A casual yet crafty interplay of fantasy and sibling psychology: disturbing, funny, and occasionally even touching.

SINGULARITY

More wonderful weirdness from the author of Interstellar Pig and The Green Futures of Tycho.

Harry and Barry Krasner of Boston are 16-year-old identical twins; Barry is domineering, boastful, and hates being a twin; Harry (the narrator) is timid, thoughtful, and—despite everything—devoted to Barry. So, when the Krasner family inherits an old house in Illinois from a virtually forgotten great-uncle, Barry immediately comes up with a plan for the twins to spend two weeks checking out this new acquisition. Harry, as usual, passively agrees. And soon the boys are prowling around Uncle Ambrose's creepy manse, viewing his enormous collection of odd animal-skeletons ("Hey! This thing has six legs!"), and finding the key to the strange "playhouse" out in the back yard. Could any of these discoveries be connected to nasty local rumors—involving disappearing animals—about the late Uncle Ambrose? They could indeed—especially when freshly shaved Barry gets locked in the playhouse for a few seconds. . . and emerges with five-o'clock shadow, sure that a whole day has passed!! The explanation? "Time goes faster in there," of course. (There's further, sad proof when Harry's dog Fred, accidentally locked in the playhouse for a few minutes, dies of starvation.) But why does time go faster inside the playhouse? Because the star-rock beneath the playhouse is a "singularity" (a.k.a. black hole); furthermore, on the other side of the rock is another universe; and, from time to time, matter from this other universe (bizarre creatures, mundane garbage) is thrown into our universe—via the plumbing pipes in the playhouse. Wisely, however, Sleator doesn't allow whimsical sci-fi speculation to overwhelm this shrewdly balanced novel. Instead, the focus remains on the Barry/Harry tension—which escalates when Barry threatens to lock himself in the playhouse long enough to age a year (and escape twinship)! But, asserting himself for once, it's Harry who secretly, as Barry sleeps, undertakes the playhouse ordeal: while only a couple of hours pass outside, Harry survives the boredom and panic of a year inside the play-house—watching the approach of a scary creature from that other universe, reading Moby Dick, Anna Karenina, and The Way of All Flesh. ("There was a certain satisfaction in the knowledge that I was doing a significant amount of the rest of life's homework.")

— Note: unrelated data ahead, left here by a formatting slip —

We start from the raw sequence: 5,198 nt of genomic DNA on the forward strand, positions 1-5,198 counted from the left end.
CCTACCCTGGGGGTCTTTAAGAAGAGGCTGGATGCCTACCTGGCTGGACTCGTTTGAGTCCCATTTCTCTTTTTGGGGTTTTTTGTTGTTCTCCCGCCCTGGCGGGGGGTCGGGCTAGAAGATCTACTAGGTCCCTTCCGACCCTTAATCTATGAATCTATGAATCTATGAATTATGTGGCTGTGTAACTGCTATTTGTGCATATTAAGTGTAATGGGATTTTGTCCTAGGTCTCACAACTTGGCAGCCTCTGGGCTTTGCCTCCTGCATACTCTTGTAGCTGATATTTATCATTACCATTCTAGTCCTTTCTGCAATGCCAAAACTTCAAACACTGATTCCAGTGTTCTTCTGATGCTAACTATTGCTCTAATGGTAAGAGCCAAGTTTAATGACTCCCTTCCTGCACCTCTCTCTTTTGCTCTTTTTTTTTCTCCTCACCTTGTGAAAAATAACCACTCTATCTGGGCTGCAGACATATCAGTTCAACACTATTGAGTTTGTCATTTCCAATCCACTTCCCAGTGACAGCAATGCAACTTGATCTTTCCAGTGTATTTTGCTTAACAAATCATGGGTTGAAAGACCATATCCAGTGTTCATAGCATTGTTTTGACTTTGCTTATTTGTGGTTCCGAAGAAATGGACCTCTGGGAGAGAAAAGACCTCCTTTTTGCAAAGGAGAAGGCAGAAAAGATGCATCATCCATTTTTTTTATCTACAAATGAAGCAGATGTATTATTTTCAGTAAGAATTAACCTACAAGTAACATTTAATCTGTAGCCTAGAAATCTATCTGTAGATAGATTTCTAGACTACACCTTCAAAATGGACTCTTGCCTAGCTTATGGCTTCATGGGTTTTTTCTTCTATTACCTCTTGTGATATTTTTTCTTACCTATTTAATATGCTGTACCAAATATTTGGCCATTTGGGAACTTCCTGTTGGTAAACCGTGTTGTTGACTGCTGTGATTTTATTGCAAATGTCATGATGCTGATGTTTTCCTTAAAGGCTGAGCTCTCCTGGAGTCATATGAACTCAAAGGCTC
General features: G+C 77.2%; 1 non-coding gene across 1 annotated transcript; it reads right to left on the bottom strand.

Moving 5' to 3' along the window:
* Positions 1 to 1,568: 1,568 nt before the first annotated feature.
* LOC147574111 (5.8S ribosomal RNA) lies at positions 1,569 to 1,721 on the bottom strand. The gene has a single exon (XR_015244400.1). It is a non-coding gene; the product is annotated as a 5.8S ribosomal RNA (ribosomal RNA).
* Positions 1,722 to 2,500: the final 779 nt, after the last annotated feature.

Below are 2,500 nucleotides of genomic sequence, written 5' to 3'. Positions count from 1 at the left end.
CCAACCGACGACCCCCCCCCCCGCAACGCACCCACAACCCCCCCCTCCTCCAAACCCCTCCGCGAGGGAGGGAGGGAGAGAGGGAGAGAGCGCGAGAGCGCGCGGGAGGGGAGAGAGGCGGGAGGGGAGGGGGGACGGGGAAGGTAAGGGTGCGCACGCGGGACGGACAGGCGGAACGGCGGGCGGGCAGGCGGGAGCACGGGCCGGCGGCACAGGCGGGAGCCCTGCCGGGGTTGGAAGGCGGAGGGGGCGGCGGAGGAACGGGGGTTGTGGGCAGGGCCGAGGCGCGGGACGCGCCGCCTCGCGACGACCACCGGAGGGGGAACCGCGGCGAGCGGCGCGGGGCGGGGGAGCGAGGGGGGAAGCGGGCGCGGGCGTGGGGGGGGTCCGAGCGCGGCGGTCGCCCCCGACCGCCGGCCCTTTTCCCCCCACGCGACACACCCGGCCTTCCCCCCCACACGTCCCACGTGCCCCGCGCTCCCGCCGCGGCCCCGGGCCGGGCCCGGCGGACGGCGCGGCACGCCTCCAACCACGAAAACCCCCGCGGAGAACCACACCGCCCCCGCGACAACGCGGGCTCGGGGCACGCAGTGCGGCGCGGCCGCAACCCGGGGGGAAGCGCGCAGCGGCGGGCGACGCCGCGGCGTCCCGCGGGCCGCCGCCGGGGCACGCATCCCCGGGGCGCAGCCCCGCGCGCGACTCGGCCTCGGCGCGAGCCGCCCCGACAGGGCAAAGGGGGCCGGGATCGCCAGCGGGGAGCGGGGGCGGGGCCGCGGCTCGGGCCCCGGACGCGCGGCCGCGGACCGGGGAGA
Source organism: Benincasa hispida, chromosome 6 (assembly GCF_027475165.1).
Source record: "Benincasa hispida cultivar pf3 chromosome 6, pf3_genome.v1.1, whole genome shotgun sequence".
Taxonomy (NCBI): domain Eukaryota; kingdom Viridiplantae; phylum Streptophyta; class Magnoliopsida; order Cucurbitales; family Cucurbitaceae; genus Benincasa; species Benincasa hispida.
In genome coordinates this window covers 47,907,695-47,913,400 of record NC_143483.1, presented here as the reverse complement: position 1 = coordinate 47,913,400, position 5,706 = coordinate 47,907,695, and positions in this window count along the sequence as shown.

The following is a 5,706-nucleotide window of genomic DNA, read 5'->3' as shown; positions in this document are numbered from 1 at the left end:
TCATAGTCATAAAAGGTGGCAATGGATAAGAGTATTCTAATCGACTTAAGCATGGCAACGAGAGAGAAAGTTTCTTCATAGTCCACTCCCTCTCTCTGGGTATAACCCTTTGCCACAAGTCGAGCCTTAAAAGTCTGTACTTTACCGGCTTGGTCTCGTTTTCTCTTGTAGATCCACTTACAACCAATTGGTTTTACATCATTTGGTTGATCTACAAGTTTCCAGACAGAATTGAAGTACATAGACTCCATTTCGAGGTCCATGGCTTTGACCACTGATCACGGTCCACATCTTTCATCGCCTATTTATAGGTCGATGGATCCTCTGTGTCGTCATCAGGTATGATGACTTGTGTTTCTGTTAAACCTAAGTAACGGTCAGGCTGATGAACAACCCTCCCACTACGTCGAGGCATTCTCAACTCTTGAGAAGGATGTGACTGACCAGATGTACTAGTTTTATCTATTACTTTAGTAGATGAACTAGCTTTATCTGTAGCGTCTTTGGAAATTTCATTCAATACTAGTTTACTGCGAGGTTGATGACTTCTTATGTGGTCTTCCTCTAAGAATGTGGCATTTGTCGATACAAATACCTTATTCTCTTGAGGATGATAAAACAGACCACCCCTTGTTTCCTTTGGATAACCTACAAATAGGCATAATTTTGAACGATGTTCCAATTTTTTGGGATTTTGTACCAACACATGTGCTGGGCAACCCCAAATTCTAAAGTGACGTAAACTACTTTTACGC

A casual yet crafty interplay of fantasy and sibling psychology: disturbing, funny, and occasionally even touching.

Pub Date: April 1, 1985

ISBN: 0140375988

Page Count: 180

Publisher: Dutton

Review Posted Online: May 9, 2012

Kirkus Reviews Issue: March 15, 1985

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Cracking page-turner with a multiethnic band of misfits with differing sexual orientations who satisfyingly, believably jell...

SIX OF CROWS

Adolescent criminals seek the haul of a lifetime in a fantasyland at the beginning of its industrial age.